to estimate run times using a bit more detailed level of assumptions. These run times have been developed to gain a better comfort level of the model run times in relation to overall capital and operating cost estimates. The difference in methodology for developing run time estimates between the model based run times and the assumption specific run times only applies to the bus mode alternatives (e.g., rapid bus alternative). Rail mode alternative run times where developed for the travel demand model with more specific assumptions, specifically because they generally operate in exclusive right-of-way.

As corridor projects advance, an increased level of knowledge and detail becomes available regarding the nature in which the transit service would operate within a given corridor. This advanced knowledge produces improved assumptions related to alignment, station locations, traffic signal systems, and physical improvements impacting vehicle travel times. This increased knowledge supports the use of assumption specific run time estimation. Assumption specific run time estimates are generally used on corridor projects as they advance through corridor level development, such as Alternatives Analysis, Environmental Impact Statement (EIS) and Preliminary Engineering (PE). Although the corridors under study are not advanced through a higher level of corridor development (e.g., AA or EIS), some more specific assumptions where applied regarding signal delays, dwell times and travel speeds for each of the bus transit corridors. Further detailed assumptions would be required as individual corridors advance into Alternatives Analysis (AA).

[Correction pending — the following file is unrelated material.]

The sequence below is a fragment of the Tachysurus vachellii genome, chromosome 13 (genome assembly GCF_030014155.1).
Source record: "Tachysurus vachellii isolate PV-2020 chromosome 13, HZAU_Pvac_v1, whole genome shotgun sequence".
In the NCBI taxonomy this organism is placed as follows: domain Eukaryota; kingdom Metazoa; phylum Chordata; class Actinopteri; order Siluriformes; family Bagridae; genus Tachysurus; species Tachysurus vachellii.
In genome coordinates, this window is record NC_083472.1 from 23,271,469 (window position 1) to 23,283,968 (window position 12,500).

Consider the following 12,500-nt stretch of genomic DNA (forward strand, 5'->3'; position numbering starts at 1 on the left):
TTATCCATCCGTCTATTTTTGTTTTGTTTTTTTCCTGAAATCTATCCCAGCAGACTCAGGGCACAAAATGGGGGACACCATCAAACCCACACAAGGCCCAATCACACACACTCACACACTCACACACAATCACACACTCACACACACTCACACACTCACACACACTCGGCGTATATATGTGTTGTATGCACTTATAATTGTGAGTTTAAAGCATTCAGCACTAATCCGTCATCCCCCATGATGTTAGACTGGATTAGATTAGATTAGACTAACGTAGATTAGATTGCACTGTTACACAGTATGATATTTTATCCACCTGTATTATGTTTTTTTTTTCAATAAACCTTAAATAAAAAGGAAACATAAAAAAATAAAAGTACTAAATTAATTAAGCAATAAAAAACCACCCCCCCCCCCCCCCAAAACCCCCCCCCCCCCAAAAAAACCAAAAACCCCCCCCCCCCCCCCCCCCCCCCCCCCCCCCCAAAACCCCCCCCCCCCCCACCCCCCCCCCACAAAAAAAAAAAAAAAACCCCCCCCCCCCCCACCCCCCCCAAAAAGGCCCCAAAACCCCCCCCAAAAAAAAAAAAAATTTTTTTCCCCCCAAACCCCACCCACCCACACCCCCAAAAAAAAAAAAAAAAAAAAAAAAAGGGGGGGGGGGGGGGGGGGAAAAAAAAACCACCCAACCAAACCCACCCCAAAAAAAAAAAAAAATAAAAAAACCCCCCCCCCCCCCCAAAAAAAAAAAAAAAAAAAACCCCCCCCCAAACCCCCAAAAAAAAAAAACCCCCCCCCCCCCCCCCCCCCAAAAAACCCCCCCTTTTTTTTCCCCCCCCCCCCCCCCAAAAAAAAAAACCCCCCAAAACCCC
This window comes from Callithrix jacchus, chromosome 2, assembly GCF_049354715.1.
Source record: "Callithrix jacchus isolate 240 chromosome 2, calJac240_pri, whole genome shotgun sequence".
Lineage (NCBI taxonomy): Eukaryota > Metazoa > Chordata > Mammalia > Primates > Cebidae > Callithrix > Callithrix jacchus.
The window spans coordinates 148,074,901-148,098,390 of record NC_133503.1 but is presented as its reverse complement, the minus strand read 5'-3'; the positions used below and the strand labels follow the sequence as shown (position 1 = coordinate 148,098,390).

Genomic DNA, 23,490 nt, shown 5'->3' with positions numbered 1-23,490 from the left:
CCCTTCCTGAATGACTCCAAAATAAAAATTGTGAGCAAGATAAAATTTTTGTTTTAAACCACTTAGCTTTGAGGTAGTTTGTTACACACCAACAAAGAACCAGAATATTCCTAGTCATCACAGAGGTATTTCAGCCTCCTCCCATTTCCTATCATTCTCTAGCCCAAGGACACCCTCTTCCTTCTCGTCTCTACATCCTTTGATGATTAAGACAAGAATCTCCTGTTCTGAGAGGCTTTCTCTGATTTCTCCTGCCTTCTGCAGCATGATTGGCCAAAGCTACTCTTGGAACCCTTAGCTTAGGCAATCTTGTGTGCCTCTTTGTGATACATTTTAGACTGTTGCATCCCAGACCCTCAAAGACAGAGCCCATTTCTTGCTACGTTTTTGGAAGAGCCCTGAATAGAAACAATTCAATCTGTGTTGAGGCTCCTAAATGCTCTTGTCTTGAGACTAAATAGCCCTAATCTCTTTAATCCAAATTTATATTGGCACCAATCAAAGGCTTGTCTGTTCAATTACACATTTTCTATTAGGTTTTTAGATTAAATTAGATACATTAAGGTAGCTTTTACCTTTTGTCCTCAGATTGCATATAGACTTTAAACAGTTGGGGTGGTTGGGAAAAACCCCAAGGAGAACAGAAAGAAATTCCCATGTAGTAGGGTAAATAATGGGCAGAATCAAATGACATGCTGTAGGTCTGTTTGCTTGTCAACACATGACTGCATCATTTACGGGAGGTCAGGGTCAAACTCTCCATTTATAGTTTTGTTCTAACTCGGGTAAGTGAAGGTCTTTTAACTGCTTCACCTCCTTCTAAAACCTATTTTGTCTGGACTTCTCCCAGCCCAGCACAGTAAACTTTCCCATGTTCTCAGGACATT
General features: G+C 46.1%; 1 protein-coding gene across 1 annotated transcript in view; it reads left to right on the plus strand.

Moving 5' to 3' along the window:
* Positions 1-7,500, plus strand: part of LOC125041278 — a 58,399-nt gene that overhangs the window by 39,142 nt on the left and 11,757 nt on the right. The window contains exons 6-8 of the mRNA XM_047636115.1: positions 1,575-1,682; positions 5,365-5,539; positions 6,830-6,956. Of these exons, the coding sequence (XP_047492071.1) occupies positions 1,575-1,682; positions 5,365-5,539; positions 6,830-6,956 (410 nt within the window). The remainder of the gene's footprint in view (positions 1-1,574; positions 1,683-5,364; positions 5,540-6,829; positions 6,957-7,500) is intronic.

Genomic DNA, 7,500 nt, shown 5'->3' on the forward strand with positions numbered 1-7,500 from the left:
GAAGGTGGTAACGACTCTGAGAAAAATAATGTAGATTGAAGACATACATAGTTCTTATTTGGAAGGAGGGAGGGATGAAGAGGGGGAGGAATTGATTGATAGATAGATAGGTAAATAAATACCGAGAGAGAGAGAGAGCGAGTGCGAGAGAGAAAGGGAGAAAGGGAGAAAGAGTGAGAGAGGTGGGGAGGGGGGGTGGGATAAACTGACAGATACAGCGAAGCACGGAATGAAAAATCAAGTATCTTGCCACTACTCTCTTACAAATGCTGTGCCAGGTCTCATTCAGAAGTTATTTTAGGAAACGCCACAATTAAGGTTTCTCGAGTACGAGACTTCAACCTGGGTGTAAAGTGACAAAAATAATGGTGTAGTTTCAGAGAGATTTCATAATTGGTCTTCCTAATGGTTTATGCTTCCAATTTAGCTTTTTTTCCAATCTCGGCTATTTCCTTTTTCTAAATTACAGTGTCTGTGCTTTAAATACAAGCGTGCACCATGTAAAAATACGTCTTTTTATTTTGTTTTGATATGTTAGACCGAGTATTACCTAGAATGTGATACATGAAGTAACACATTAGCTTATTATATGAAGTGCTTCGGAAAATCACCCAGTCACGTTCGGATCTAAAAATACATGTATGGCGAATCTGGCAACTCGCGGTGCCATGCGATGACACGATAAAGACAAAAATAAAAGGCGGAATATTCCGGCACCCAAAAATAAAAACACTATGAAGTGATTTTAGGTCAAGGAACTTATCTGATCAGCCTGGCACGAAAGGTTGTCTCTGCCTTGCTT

A brief description of how the two run time estimates were developed is described below.

Travel Demand Model based run time estimates: Run time estimates for the travel demand model where developed for multiple modes. For rail modes, run times where estimated using vehicle performance characteristics, assuming exclusive right-of-way, consistent with modes currently operated in the region (Metrorail – heavy rail and Tri-Rail –